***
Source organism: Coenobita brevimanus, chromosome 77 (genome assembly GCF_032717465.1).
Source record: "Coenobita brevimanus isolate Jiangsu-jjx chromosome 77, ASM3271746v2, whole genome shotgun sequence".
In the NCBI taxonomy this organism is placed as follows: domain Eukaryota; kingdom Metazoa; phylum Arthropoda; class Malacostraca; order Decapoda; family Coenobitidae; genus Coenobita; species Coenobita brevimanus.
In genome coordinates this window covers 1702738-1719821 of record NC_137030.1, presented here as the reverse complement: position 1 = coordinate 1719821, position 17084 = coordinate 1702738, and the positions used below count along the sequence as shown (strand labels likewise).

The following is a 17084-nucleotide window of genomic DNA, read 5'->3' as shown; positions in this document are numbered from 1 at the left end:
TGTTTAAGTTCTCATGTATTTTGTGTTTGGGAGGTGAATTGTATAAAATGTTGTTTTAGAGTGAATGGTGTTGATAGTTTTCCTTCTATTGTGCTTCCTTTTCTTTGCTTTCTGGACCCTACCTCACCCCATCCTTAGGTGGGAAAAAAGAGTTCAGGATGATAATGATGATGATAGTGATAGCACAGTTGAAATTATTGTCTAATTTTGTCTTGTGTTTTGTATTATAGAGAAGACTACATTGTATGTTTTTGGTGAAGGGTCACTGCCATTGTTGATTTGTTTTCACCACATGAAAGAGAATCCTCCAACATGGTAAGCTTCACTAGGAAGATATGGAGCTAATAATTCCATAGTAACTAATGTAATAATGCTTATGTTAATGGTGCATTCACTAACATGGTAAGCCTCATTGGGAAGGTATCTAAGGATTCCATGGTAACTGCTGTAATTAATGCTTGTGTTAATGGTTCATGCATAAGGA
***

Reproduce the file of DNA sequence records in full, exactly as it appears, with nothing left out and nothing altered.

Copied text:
Source organism: Coenobita brevimanus, chromosome 77 (genome assembly GCF_032717465.1).
Source record: "Coenobita brevimanus isolate Jiangsu-jjx chromosome 77, ASM3271746v2, whole genome shotgun sequence".
In the NCBI taxonomy this organism is placed as follows: domain Eukaryota; kingdom Metazoa; phylum Arthropoda; class Malacostraca; order Decapoda; family Coenobitidae; genus Coenobita; species Coenobita brevimanus.
In genome coordinates this window covers 1702738-1719821 of record NC_137030.1, presented here as the reverse complement: position 1 = coordinate 1719821, position 17084 = coordinate 1702738, and the positions used below count along the sequence as shown (strand labels likewise).

The following is a 17084-nucleotide window of genomic DNA, read 5'->3' as shown; positions in this document are numbered from 1 at the left end:
TGTTTAAGTTCTCATGTATTTTGTGTTTGGGAGGTGAATTGTATAAAATGTTGTTTTAGAGTGAATGGTGTTGATAGTTTTCCTTCTATTGTGCTTCCTTTTCTTTGCTTTCTGGACCCTACCTCACCCCATCCTTAGGTGGGAAAAAAGAGTTCAGGATGATAATGATGATGATAGTGATAGCACAGTTGAAATTATTGTCTAATTTTGTCTTGTGTTTTGTATTATAGAGAAGACTACATTGTATGTTTTTGGTGAAGGGTCACTGCCATTGTTGATTTGTTTTCACCACATGAAAGAGAATCCTCCAACATGGTAAGCTTCACTAGGAAGATATGGAGCTAATAATTCCATAGTAACTAATGTAATAATGCTTATGTTAATGGTGCATTCACTAACATGGTAAGCCTCATTGGGAAGGTATCTAAGGATTCCATGGTAACTGCTGTAATTAATGCTTGTGTTAATGGTTCATGCATAAGGA